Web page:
New York City’s effort to hold oil and gas producers responsible for costs related to the environmental effects of their products faces an uphill battle as it tries to stretch current law to address climate change.
The biggest city in the U.S. sued BP Plc, Chevron Corp., ConocoPhillips, Exxon Mobil Corp., and Royal Dutch Shell Plc claiming they’re the world’s largest industrial contributors to climate change. Several California municipalities, including San Francisco and Oakland, previously brought similar cases.
The city is seeking to build on successful legal challenges against producers of asbestos, cigarettes and lead paint. New York is using the centuries-old legal concepts of “public nuisance” — an illegal threat to community welfare, such as a brothel, drug den or illegal hazardous waste dump — and “private nuisance,” an unreasonable interference with the use of someone else’s land.
Both theories have been used to attack polluters, though not on the scale of global climate change. The challenge will be to persuade a judge to apply well-worn legal standards to a 21st Century problem.
“There isn’t anything you can point to and say, ‘This is exactly like that case,'” said Michael Burger, executive director of the Sabin Center for Climate Change Law at Columbia Law School in New York. “This is new.”
Representatives of the energy companies pushed back.
“This lawsuit is factually and legally meritless, and will do nothing to address the serious issue of climate change,” Chevron spokesman Braden Reddall said in an email. Curtis Smith, a spokesman for Shell, said by email that climate-change policies “should be addressed through sound government policy and cultural change to drive low-carbon choices,” and not by the courts.
“”Reducing greenhouse gas emissions is a global issue and requires global participation and action,” Exxon Mobil spokesman Scott Silvestri said. “Lawsuits of this kind — filed by trial attorneys against an industry that provides products we all rely upon to power the economy and enable our domestic life — simply do not do that.”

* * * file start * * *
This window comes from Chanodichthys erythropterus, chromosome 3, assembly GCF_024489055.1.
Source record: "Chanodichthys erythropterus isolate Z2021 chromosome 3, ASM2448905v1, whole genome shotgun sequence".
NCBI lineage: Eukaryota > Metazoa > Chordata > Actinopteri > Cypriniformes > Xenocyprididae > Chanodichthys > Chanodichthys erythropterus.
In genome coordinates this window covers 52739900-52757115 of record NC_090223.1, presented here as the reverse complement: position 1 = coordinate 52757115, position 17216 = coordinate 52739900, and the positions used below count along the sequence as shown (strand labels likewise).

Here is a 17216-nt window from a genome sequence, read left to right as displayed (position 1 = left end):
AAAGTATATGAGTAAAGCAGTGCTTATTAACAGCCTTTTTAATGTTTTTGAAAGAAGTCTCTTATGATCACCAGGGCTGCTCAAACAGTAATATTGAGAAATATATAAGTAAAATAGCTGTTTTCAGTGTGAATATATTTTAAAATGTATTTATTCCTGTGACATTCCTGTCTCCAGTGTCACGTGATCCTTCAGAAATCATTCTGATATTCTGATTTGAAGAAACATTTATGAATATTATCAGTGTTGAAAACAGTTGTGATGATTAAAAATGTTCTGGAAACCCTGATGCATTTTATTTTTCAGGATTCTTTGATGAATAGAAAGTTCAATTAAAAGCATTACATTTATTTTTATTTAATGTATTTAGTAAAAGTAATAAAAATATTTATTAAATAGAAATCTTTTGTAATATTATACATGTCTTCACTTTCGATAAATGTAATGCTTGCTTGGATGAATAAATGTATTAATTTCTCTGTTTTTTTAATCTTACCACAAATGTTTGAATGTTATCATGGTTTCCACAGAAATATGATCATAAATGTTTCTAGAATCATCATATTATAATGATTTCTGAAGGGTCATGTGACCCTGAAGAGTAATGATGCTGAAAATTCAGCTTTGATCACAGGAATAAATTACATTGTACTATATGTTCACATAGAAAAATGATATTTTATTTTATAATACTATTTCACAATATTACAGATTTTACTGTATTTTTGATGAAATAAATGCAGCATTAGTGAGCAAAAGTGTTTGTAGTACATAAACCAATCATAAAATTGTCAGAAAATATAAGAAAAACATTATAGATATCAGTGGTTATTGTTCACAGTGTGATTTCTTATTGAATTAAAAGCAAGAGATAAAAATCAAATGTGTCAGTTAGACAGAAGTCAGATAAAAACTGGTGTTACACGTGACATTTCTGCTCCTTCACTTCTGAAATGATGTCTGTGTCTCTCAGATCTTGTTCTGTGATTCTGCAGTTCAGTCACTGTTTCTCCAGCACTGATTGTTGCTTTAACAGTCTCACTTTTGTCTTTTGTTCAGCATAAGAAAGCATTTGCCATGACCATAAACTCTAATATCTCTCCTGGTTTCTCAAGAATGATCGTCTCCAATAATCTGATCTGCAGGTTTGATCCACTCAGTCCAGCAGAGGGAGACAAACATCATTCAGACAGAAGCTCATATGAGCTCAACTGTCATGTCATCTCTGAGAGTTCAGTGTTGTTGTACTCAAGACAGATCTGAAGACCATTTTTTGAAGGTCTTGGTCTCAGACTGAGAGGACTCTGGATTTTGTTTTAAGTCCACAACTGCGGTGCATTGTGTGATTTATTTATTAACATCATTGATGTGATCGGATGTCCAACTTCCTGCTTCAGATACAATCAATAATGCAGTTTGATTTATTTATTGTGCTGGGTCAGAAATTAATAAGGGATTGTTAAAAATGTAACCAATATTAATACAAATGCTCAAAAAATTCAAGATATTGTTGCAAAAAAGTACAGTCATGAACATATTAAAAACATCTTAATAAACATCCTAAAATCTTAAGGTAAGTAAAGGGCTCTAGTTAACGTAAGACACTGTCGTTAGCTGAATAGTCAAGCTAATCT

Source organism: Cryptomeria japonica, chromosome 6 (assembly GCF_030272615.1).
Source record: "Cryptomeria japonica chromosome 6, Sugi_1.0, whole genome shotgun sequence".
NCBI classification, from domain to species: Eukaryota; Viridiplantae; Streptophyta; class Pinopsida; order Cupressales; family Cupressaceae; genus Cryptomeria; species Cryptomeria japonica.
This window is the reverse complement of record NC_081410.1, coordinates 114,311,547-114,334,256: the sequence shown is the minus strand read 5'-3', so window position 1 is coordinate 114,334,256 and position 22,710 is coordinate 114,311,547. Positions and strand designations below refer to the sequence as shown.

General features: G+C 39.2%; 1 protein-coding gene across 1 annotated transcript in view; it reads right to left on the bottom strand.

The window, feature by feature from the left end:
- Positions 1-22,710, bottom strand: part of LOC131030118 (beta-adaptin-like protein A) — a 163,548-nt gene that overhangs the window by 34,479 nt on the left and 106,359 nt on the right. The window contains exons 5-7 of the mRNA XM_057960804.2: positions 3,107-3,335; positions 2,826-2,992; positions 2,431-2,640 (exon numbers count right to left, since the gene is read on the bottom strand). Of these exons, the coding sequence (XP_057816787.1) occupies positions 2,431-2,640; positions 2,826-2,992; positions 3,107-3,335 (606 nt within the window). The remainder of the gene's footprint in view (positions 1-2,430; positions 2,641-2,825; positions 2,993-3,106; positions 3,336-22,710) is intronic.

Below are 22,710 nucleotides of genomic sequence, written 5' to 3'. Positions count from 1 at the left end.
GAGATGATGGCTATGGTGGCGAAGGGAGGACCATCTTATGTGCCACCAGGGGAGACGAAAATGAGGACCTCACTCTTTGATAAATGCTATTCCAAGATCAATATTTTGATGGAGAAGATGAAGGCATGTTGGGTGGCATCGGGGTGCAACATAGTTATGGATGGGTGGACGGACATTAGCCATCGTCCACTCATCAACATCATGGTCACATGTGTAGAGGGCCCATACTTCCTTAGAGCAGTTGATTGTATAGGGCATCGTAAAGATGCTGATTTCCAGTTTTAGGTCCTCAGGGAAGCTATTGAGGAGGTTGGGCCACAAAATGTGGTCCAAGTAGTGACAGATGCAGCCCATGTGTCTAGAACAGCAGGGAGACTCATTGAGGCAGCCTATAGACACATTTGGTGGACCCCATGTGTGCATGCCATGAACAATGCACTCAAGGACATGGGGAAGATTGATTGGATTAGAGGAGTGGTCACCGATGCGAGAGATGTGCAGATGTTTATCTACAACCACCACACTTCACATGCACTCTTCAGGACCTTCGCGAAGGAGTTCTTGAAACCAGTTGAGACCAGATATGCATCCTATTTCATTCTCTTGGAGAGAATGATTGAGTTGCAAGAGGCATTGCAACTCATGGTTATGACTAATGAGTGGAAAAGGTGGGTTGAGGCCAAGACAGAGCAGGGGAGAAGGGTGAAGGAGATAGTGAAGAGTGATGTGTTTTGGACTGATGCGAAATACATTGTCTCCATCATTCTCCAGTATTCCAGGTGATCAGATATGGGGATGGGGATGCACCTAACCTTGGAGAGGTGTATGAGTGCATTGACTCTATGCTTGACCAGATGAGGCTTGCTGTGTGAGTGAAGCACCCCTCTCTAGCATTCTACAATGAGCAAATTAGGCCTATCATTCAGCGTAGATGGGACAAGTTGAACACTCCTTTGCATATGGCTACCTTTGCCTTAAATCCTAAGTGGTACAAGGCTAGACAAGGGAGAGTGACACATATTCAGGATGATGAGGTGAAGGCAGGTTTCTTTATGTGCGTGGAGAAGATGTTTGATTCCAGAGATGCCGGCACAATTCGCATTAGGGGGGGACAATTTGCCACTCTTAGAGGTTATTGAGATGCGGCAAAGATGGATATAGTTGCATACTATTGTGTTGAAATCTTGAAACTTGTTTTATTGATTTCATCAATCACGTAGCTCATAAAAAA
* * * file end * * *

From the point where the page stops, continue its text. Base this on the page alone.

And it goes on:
ConocoPhillips declined to comment, while representatives for BP didn’t immediately respond to requests for comment.
Cities have unsuccessfully tried to use nuisance law in the past. The U.S. Supreme Court in 2011 ruled 8-0 against a suit by a group of states and New York City that used federal public nuisance law to target companies operating fossil-fuel burning electric plants.
The court said federal law leaves regulation of greenhouse gas pollutants to the Environmental Protection Agency and doesn’t allow for suits by state and city governments or by private parties. A federal appeals court in California the next year threw out claims by a coastal Alaska village threatened by erosion and storms, applying the Supreme Court ruling.
The suit filed late Tuesday in Manhattan federal court alleges the energy companies violated state law. Because of that, the Supreme Court ruling may not bar the city’s claims from going forward.
The city argued that oil companies denied findings of climate-change scientists despite knowing that the use of gas and oil posed “grave risk” to the planet. New York also claims the oil companies are liable for trespass, or the intrusion of increased heat, flooding and sea-level rise onto city property.
“Defendants are collectively responsible, through their production, marketing and sale of fossil fuels, for over 11 percent of all the carbon and methane pollution from industrial sources that has accumulated in the atmosphere since the dawn of the Industrial Revolution,” lawyers for the city said in the complaint. “Defendants are also responsible for leading the public relations strategy for the entire fossil fuel industry, downplaying the risks of climate change and promoting fossil fuel use despite the risks.”
New York Mayor Bill de Blasio also joined Comptroller Scott Stringer in announcing Wednesday that the city’s five pension funds, which control about $189 billion in assets, intend to divest about $5 billion from more than 190 “fossil fuel reserve owners” within the next five years.
“It’s complex, it will take time, and there are going to be many steps, but we’re breaking new ground, and we are committed to forging a path forward while remaining laser-focused on our role as fiduciaries to the systems and beneficiaries we serve,” Stringer said in a statement.
New York State’s attorney general, Eric Schneiderman, is investigating whether Exxon defrauded shareholders by hiding information about the effect of climate change on the company’s bottom line.
The case against the oil companies is City of New York v. BP Plc, 18-cv-00182, U.S. District Court, Southern District of New York (Manhattan).